After making his mark with a solo piano project and a subsequent foray in electro territory, composer Jean-Michel Blais is now exploring the world of orchestral music, presenting Aubades – an album recorded with 12 musicians, led by conductor Nicolas Ellis.

Jean-Michel Blais One could easily say that Jean-Michel Blais is addicted to risk-taking. He’d never composed for an orchestra before embarking on the creation of Aubades (out Feb. 4, 2022), a flourishing one-hour opus that’s nothing short of a symphony. As it turns out, it was a colossal project that pushed him to his limits.

“At some point, I came this close to just giving everything to an arranger,” he admits. “I felt like I bit off way more than I could chew, and then Nico Ellis would say, ‘You know, Jean-Mich, it’s the first time you’ve tried arranging, it’s the first time you write [the music out in notation], you have 100 pages, your score is 100 pages long, for a total of one hour of music, for 12 musicians.’ And it’s true that I put a lot on my shoulders… Would I do it all over again? No doubt, but not right away!” he says in a burst of laughter. “It’s quite intense. You get to a point where your brain hurts. it’s not easy to imagine 12 different voices at once.”

And yet, the newcomer to arranging took up the challenge without getting lost in it, carried by his unique chord combinations, and his characteristic harmonic progressions. In the end, it’s like his essence, his entire style, has been multiplied tenfold.

But even though he’ll likely gain new fans among various types of music lovers, Blais is worried he might lose some of his earlier fans in the twists and turns of his experimentation. “I know it’s not the smartest move, industry-wise,” he says. “When you hit, it’s always better to stick to what you know, cater to your target audience, and make money. The thing is, I’m afraid I’ll die a slow death doing the opposite.”

 An Extended Hand

One of Blais’ goals with Aubades was to bring “savant” music to the masses, to strip away the haughty, even aristocratic veneer that comes with his kind of grand orchestral flights-of-fancy. At least historically. “I’m not a revolutionary, I’m a popularizer, maybe,” says Blais. “A ‘democratizer,’ even though I know that’s not a word. That’s how I see myself.”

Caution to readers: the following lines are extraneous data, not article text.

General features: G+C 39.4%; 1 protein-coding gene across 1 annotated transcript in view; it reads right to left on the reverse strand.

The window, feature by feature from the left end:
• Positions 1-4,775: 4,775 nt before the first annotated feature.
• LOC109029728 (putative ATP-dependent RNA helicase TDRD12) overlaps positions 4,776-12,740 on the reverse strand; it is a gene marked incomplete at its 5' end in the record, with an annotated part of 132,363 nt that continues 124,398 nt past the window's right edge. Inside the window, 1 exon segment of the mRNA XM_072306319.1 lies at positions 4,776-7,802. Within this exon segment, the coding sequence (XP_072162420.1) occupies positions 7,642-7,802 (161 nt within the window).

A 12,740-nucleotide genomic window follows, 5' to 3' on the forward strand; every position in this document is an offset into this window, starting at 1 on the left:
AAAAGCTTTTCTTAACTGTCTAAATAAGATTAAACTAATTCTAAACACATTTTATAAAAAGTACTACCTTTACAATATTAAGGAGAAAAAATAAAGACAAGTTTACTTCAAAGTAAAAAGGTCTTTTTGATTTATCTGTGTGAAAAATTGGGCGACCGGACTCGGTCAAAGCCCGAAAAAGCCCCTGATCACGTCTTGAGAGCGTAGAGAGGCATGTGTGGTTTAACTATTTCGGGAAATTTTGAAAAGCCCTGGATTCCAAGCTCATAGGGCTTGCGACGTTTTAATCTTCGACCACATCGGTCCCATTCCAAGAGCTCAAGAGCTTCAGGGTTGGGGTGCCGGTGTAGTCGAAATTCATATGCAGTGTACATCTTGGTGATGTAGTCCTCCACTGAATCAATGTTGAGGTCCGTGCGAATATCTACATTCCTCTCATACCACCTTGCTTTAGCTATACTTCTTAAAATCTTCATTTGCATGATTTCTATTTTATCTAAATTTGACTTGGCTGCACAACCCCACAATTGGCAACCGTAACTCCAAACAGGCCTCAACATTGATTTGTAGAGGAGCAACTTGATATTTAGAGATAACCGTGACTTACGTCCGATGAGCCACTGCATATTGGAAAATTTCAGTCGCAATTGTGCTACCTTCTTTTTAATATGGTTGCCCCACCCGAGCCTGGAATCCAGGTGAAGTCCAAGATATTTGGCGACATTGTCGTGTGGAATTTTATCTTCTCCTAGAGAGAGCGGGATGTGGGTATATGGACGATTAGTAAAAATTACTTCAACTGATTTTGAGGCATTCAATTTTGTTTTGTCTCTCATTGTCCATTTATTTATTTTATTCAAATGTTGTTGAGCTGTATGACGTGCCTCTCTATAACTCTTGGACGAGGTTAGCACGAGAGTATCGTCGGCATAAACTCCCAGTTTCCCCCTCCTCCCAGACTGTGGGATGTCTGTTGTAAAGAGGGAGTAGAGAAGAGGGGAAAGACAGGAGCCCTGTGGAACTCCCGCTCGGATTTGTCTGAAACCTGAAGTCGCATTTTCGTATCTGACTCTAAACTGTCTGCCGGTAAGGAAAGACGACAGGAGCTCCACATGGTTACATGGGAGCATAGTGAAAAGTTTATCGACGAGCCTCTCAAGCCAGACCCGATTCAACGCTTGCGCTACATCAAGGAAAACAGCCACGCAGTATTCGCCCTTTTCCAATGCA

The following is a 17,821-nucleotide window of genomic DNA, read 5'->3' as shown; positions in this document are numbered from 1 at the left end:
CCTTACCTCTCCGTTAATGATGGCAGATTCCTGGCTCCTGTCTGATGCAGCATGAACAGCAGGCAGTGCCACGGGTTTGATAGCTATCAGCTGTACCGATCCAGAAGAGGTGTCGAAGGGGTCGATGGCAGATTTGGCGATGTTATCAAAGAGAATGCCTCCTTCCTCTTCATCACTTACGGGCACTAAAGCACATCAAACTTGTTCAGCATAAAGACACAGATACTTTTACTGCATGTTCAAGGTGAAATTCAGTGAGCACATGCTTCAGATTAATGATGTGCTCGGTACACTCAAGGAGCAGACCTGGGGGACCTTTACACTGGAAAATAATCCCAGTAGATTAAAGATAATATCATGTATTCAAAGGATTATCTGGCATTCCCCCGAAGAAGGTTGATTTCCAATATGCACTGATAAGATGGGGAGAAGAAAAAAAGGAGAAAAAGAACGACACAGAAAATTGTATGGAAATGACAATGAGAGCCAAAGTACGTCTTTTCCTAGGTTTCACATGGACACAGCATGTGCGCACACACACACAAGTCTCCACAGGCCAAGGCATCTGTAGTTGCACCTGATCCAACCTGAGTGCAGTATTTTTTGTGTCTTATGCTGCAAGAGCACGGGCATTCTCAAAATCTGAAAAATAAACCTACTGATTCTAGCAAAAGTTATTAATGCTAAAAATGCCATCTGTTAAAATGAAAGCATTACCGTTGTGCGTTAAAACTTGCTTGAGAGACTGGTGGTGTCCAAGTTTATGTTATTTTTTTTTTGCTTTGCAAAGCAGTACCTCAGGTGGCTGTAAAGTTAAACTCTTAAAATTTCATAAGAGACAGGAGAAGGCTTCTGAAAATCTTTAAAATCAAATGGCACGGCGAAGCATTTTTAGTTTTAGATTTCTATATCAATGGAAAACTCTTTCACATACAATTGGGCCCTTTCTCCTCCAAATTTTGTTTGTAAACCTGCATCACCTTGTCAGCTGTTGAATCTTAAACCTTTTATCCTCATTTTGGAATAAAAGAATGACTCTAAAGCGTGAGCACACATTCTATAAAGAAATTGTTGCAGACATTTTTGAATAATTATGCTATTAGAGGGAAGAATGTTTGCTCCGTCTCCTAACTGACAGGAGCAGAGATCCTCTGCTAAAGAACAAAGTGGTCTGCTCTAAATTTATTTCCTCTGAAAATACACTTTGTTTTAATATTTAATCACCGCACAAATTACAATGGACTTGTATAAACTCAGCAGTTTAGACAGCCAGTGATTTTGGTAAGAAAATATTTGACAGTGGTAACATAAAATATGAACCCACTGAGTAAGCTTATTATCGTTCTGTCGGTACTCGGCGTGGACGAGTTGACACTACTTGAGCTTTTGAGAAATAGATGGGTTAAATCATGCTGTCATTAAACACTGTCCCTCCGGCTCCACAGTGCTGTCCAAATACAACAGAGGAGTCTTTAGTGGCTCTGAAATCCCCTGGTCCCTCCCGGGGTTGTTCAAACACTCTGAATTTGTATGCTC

To achieve his goals, the pianist has taken the gamble of placing his collaborators at the very heart of the project, as if to remind us that it’s not robots who perfectly play his compositions. “What I was interested in was the life of those musicians, hearing them breathe, hearing their instruments creak, hearing them whisper,” he says. “It’s crucial for me to feel the humans behind the notes scribbled on paper. The studio is full of life… When you mic each individual, you start feeling their humanity. I think next time I’ll even mic [conductor] Nicolas Ellis, so we can hear his baton swingin’!”

Blais promises that he’s circling back to his first love after this ensemble work cycle. “I’m already pining to make a solo piano album,” he says adamantly, and stops short of proffering a release date.

Meanwhile, he flutters about from one style to the next, allowing himself the freedom to enrich his roadmap. The new assets he realizes will inevitably reflect on his more minimalist, but never stripped-down, musical offerings.

“I don’t want to do background music, you know, the kind of mezzo piano pieces that are so banal, you don’t even know who you’re dealing with anymore,” he says. “I’ve always been motivated by awakening people’s ability to really dig music, instead of just consuming it as a product or a sonic decor like Satie, or any Spotify list that you play in the background, like wallpaper. I believe that everyone can get into instrumental music for more than five minutes.”

And it’s all the easier to do when – flanked by brilliant musicians – Blais transports us to a universe as cinematic and enveloping as the one on Aubades.